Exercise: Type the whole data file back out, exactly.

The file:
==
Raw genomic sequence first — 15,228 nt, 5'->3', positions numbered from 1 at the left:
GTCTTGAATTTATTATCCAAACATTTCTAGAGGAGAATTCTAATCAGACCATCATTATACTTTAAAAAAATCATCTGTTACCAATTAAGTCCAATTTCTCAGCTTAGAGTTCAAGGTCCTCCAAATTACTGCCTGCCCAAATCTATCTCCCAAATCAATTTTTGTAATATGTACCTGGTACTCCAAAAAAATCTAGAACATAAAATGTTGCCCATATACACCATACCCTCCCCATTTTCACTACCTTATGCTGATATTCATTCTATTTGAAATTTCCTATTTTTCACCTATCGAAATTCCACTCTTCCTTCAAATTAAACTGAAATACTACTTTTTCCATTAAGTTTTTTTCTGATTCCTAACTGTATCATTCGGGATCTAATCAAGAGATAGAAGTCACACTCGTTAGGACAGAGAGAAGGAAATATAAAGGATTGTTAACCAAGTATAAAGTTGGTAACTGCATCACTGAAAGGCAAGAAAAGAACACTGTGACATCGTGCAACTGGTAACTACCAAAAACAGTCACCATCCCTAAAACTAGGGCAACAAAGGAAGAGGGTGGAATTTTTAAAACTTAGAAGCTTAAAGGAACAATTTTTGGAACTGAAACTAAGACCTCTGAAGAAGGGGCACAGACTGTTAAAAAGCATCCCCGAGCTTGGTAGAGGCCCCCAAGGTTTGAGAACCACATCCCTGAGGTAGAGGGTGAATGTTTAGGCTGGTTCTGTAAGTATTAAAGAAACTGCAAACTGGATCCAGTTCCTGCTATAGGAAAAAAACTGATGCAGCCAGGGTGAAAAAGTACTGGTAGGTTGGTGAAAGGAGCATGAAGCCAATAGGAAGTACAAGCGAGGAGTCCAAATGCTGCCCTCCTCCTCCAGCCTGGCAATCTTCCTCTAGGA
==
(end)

Raw genomic sequence first — 15,228 nt, 5'->3', positions numbered from 1 at the left:
GTCTTGAATTTATTATCCAAACATTTCTAGAGGAGAATTCTAATCAGACCATCATTATACTTTAAAAAAATCATCTGTTACCAATTAAGTCCAATTTCTCAGCTTAGAGTTCAAGGTCCTCCAAATTACTGCCTGCCCAAATCTATCTCCCAAATCAATTTTTGTAATATGTACCTGGTACTCCAAAAAAATCTAGAACATAAAATGTTGCCCATATACACCATACCCTCCCCATTTTCACTACCTTATGCTGATATTCATTCTATTTGAAATTTCCTATTTTTCACCTATCGAAATTCCACTCTTCCTTCAAATTAAACTGAAATACTACTTTTTCCATTAAGTTTTTTTCTGATTCCTAACTGTATCATTCGGGATCTAATCAAGAGATAGAAGTCACACTCGTTAGGACAGAGAGAAGGAAATATAAAGGATTGTTAACCAAGTATAAAGTTGGTAACTGCATCACTGAAAGGCAAGAAAAGAACACTGTGACATCGTGCAACTGGTAACTACCAAAAACAGTCACCATCCCTAAAACTAGGGCAACAAAGGAAGAGGGTGGAATTTTTAAAACTTAGAAGCTTAAAGGAACAATTTTTGGAACTGAAACTAAGACCTCTGAAGAAGGGGCACAGACTGTTAAAAAGCATCCCCGAGCTTGGTAGAGGCCCCCAAGGTTTGAGAACCACATCCCTGAGGTAGAGGGTGAATGTTTAGGCTGGTTCTGTAAGTATTAAAGAAACTGCAAACTGGATCCAGTTCCTGCTATAGGAAAAAAACTGATGCAGCCAGGGTGAAAAAGTACTGGTAGGTTGGTGAAAGGAGCATGAAGCCAATAGGAAGTACAAGCGAGGAGTCCAAATGCTGCCCTCCTCCTCCAGCCTGGCAATCTTCCTCTAGGA